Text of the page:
Sheep cold

from Wikipedia, the free encyclopedia

The Schafskälte is a meteorological singularity . Between June 4th and June 20th (maximum frequency around June 11th) there is often a cold snap in Central Europe. Sheep cold does not occur every year. The cool and moist air flowing in from the northwest causes the temperature to drop by five to ten Kelvin within a few hours .

This weather situation bears its name after the sheep , which traditionally had already been sheared by then and for whom the cold snap - especially during summer alpine pastures - can be quite threatening. Mother animals are therefore only sheared after mid-June.


Sheep cold, like any land weather situation, arises from the different rapid heating of land masses and sea water (see also Eisheilige ). While the country is already very warm in June, the sea is still relatively cold due to the high heat capacity and convection of the water. The low pressure area emerging over Europe then brings cold air of polar origin from the west to the northwest. The sheep cold is therefore also associated with a change in the prevailing wind direction from southwest to northwest. Due to similar changes in the large-scale air pressure distribution over the Indian subcontinent , the sheep cold is also known as the European summer monsoon .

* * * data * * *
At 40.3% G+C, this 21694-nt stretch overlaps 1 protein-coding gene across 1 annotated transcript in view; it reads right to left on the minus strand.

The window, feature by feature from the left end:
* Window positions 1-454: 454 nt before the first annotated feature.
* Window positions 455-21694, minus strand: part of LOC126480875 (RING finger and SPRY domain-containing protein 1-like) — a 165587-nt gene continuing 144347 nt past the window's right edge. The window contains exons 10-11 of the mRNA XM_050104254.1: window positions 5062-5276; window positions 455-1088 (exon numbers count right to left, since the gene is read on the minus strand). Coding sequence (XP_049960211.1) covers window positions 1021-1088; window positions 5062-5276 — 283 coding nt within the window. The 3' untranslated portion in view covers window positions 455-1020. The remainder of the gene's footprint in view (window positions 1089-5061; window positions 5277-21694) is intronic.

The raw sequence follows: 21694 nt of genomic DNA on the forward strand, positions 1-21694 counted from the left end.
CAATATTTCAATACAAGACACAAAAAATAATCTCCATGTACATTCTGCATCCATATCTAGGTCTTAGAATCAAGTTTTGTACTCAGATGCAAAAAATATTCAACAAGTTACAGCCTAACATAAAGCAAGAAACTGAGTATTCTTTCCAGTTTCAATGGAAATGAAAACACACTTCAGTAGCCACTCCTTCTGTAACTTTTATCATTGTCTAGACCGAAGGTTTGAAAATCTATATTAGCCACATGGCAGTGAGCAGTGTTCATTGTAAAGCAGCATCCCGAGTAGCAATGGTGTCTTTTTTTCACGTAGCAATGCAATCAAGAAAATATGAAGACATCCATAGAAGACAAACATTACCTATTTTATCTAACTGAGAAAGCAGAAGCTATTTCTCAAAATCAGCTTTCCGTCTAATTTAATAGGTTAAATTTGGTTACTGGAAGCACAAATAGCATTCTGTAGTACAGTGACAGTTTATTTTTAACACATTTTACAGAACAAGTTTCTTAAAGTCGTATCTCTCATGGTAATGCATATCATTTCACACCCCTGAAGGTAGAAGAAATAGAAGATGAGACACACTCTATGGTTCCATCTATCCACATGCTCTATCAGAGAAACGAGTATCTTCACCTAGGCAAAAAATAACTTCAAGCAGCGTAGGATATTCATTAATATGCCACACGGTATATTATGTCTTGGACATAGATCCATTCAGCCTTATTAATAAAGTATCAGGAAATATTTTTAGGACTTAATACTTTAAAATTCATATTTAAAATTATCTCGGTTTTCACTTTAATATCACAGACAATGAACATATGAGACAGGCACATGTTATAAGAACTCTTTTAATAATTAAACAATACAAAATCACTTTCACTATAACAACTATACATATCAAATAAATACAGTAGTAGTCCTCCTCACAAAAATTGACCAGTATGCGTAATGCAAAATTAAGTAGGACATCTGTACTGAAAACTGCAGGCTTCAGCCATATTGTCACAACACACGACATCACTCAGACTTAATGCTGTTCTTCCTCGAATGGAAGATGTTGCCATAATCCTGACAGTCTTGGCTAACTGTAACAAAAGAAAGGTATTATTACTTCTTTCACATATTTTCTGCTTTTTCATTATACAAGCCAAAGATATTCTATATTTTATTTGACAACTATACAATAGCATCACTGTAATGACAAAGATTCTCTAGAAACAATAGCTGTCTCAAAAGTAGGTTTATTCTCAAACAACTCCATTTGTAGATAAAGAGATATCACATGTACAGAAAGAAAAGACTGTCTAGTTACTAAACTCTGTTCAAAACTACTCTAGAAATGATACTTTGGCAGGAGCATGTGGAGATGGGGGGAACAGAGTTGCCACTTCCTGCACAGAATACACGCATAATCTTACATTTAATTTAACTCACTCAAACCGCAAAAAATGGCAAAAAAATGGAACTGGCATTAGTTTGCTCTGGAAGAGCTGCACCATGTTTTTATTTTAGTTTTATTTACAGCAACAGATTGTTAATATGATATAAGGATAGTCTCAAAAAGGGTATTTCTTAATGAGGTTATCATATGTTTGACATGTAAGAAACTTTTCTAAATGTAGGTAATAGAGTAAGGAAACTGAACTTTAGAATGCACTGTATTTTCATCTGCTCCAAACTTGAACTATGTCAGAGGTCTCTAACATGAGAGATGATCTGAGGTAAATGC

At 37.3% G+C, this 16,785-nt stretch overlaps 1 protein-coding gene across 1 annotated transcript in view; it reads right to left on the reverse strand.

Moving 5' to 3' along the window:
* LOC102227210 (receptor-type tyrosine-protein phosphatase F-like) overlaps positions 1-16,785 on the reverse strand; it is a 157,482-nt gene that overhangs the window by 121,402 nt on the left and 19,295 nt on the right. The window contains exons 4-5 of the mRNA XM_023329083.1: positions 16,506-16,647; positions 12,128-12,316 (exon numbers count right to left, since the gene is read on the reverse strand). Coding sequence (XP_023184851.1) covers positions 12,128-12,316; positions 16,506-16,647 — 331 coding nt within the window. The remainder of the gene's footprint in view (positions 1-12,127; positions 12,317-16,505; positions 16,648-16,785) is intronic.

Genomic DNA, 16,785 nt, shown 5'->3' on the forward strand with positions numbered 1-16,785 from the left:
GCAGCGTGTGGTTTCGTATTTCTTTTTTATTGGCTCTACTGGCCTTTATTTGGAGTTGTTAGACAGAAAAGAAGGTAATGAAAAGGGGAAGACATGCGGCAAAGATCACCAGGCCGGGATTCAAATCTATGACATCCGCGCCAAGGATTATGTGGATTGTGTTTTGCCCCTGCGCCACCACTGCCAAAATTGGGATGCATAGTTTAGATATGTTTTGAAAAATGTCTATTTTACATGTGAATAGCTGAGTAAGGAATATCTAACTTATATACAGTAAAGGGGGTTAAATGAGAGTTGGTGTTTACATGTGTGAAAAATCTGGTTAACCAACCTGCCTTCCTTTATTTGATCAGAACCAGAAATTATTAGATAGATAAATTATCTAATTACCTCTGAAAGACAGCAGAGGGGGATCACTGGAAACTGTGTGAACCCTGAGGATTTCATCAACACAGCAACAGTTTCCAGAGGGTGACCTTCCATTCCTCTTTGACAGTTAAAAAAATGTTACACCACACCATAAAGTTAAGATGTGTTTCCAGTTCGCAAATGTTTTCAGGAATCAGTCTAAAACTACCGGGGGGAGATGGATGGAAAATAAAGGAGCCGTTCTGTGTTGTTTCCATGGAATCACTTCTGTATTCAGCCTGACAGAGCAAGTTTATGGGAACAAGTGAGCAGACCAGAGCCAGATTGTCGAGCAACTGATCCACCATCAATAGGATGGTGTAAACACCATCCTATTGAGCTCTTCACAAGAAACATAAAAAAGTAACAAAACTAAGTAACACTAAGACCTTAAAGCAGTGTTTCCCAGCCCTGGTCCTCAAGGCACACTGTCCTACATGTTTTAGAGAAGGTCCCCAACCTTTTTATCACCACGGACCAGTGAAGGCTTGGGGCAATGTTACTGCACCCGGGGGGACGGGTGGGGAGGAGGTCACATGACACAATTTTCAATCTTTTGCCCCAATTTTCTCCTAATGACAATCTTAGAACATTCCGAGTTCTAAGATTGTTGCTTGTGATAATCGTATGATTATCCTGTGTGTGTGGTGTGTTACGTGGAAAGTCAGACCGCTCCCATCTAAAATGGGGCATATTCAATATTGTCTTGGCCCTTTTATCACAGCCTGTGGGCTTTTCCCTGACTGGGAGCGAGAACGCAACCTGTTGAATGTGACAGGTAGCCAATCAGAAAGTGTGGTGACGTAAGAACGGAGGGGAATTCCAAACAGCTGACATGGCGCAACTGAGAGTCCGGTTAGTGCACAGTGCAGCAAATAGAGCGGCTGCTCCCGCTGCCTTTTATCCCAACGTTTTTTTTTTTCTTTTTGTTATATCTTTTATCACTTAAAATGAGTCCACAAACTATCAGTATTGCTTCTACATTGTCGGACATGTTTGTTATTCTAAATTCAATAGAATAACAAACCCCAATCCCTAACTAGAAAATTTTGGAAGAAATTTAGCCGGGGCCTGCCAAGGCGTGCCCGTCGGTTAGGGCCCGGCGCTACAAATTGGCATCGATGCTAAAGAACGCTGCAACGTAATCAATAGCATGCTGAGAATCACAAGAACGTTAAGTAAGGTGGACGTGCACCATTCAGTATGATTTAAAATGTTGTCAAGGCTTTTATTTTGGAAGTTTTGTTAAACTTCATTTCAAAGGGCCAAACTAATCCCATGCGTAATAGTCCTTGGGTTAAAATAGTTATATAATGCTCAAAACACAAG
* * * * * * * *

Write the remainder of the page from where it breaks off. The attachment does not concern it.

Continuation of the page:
The weather situation occurred at least in the past with a relatively high probability. Flohn and Hess (1949) evaluated the years 1881 to 1947 and came up with a probability of occurrence of 89 percent. Modern studies ( e.g. Schönwiese  1986, Malberg  1989, Bisollo  1991) indicate the time June 11 to June 20 for the singularity on average.


In the Alpine region the Schafskälte occurs right to regular. Two advances in the cold can be identified, the first cold snap between June 3rd and 5th and the second between June 15th and 21st. The high areas are particularly affected, for example the alpine farms in Salzburg, Carinthia, Tyrol and Vorarlberg. Amounts of fresh snow up to 50 cm are not uncommon.

For example, the sheep cold 2010 was particularly punctual. The first cold burst came at the beginning of June, followed by the intermittent warming with subtropical hot days (8 to 11 June) and the second cold snap on 20 June with fresh snow up to 1,400 m. In 2018, however, the ingress of cold air did not take place until June 21.

See also


  • Horst Malberg: Farmer rules - from a meteorological point of view. Springer, Berlin 2003, ISBN 3-540-00673-7 .

Web links

Individual evidence

  1. ^ Richard Scherhag , Wilhelm Lauer: climatology. (The Geographical Seminar). Verlag Höller and Zwick, Braunschweig 1985, ISBN 3-89057-284-7 , p. 91.
  2. ^ Sabine Meyer: The medieval sheep breeding in Mainfranken. Würzburg 1998, DNB 957598068 , p. 156.
  3. ^ Flohn and Hess: Meteorologische Rundschau. 2nd edition. Stuttgart 1949, p. 258. ISSN  0026-1211 .
  4. ^ Christian Zenkl: Cold relapses in June. Innsbruck 2003.